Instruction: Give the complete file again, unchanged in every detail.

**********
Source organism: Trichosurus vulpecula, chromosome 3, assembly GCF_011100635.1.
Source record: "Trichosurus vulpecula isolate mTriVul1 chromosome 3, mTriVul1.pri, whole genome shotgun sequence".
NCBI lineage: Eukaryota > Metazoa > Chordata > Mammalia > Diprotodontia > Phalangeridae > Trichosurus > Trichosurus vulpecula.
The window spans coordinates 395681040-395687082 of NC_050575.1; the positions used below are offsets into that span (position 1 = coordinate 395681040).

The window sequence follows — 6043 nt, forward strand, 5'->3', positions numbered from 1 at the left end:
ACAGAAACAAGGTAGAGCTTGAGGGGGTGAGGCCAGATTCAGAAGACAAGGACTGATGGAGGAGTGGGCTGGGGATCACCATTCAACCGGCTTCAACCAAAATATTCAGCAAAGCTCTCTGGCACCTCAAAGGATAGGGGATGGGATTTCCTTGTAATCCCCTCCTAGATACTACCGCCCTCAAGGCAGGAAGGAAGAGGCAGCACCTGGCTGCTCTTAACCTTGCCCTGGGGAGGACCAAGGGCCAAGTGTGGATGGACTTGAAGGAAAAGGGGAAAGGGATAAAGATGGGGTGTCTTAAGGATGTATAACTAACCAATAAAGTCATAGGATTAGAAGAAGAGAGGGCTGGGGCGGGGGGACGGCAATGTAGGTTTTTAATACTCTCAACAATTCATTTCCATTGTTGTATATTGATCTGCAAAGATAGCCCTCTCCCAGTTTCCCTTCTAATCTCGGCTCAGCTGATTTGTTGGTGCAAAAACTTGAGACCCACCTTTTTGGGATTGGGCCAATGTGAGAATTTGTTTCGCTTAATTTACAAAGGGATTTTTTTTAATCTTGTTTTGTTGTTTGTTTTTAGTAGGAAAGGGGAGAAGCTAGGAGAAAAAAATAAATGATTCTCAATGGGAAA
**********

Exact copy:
Source organism: Trichosurus vulpecula, chromosome 3, assembly GCF_011100635.1.
Source record: "Trichosurus vulpecula isolate mTriVul1 chromosome 3, mTriVul1.pri, whole genome shotgun sequence".
NCBI lineage: Eukaryota > Metazoa > Chordata > Mammalia > Diprotodontia > Phalangeridae > Trichosurus > Trichosurus vulpecula.
The window spans coordinates 395681040-395687082 of NC_050575.1; the positions used below are offsets into that span (position 1 = coordinate 395681040).

The window sequence follows — 6043 nt, forward strand, 5'->3', positions numbered from 1 at the left end:
ACAGAAACAAGGTAGAGCTTGAGGGGGTGAGGCCAGATTCAGAAGACAAGGACTGATGGAGGAGTGGGCTGGGGATCACCATTCAACCGGCTTCAACCAAAATATTCAGCAAAGCTCTCTGGCACCTCAAAGGATAGGGGATGGGATTTCCTTGTAATCCCCTCCTAGATACTACCGCCCTCAAGGCAGGAAGGAAGAGGCAGCACCTGGCTGCTCTTAACCTTGCCCTGGGGAGGACCAAGGGCCAAGTGTGGATGGACTTGAAGGAAAAGGGGAAAGGGATAAAGATGGGGTGTCTTAAGGATGTATAACTAACCAATAAAGTCATAGGATTAGAAGAAGAGAGGGCTGGGGCGGGGGGACGGCAATGTAGGTTTTTAATACTCTCAACAATTCATTTCCATTGTTGTATATTGATCTGCAAAGATAGCCCTCTCCCAGTTTCCCTTCTAATCTCGGCTCAGCTGATTTGTTGGTGCAAAAACTTGAGACCCACCTTTTTGGGATTGGGCCAATGTGAGAATTTGTTTCGCTTAATTTACAAAGGGATTTTTTTTAATCTTGTTTTGTTGTTTGTTTTTAGTAGGAAAGGGGAGAAGCTAGGAGAAAAAAATAAATGATTCTCAATGGGAAA